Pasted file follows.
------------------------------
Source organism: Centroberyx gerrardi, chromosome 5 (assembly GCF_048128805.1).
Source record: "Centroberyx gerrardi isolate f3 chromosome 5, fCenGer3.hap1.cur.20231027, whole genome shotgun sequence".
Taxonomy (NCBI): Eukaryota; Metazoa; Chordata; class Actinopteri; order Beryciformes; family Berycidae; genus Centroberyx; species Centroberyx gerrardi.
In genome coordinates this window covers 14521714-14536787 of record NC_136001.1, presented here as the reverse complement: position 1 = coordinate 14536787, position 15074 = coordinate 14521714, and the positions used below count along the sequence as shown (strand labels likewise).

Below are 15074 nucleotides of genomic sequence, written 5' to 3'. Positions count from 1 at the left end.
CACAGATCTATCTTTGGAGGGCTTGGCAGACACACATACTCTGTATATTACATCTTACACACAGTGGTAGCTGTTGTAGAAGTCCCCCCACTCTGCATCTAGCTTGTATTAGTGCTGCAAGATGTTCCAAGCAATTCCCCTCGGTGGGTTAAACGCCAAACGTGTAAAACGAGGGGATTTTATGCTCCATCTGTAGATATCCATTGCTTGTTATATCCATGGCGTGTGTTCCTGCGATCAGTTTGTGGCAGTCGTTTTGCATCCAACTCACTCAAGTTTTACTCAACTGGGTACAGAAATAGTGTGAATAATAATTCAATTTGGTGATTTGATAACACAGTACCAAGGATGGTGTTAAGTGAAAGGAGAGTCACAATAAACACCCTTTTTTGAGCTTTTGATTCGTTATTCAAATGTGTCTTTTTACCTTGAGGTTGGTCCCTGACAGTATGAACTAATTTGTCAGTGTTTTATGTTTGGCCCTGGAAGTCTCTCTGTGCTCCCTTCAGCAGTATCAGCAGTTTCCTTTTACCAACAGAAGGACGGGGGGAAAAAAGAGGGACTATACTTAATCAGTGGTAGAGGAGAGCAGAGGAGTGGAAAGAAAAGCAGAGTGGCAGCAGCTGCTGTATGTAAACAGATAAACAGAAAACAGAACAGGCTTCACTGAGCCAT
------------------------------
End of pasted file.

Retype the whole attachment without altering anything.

Source organism: Centroberyx gerrardi, chromosome 5 (assembly GCF_048128805.1).
Source record: "Centroberyx gerrardi isolate f3 chromosome 5, fCenGer3.hap1.cur.20231027, whole genome shotgun sequence".
Taxonomy (NCBI): Eukaryota; Metazoa; Chordata; class Actinopteri; order Beryciformes; family Berycidae; genus Centroberyx; species Centroberyx gerrardi.
In genome coordinates this window covers 14521714-14536787 of record NC_136001.1, presented here as the reverse complement: position 1 = coordinate 14536787, position 15074 = coordinate 14521714, and the positions used below count along the sequence as shown (strand labels likewise).

Below are 15074 nucleotides of genomic sequence, written 5' to 3'. Positions count from 1 at the left end.
CACAGATCTATCTTTGGAGGGCTTGGCAGACACACATACTCTGTATATTACATCTTACACACAGTGGTAGCTGTTGTAGAAGTCCCCCCACTCTGCATCTAGCTTGTATTAGTGCTGCAAGATGTTCCAAGCAATTCCCCTCGGTGGGTTAAACGCCAAACGTGTAAAACGAGGGGATTTTATGCTCCATCTGTAGATATCCATTGCTTGTTATATCCATGGCGTGTGTTCCTGCGATCAGTTTGTGGCAGTCGTTTTGCATCCAACTCACTCAAGTTTTACTCAACTGGGTACAGAAATAGTGTGAATAATAATTCAATTTGGTGATTTGATAACACAGTACCAAGGATGGTGTTAAGTGAAAGGAGAGTCACAATAAACACCCTTTTTTGAGCTTTTGATTCGTTATTCAAATGTGTCTTTTTACCTTGAGGTTGGTCCCTGACAGTATGAACTAATTTGTCAGTGTTTTATGTTTGGCCCTGGAAGTCTCTCTGTGCTCCCTTCAGCAGTATCAGCAGTTTCCTTTTACCAACAGAAGGACGGGGGGAAAAAAGAGGGACTATACTTAATCAGTGGTAGAGGAGAGCAGAGGAGTGGAAAGAAAAGCAGAGTGGCAGCAGCTGCTGTATGTAAACAGATAAACAGAAAACAGAACAGGCTTCACTGAGCCAT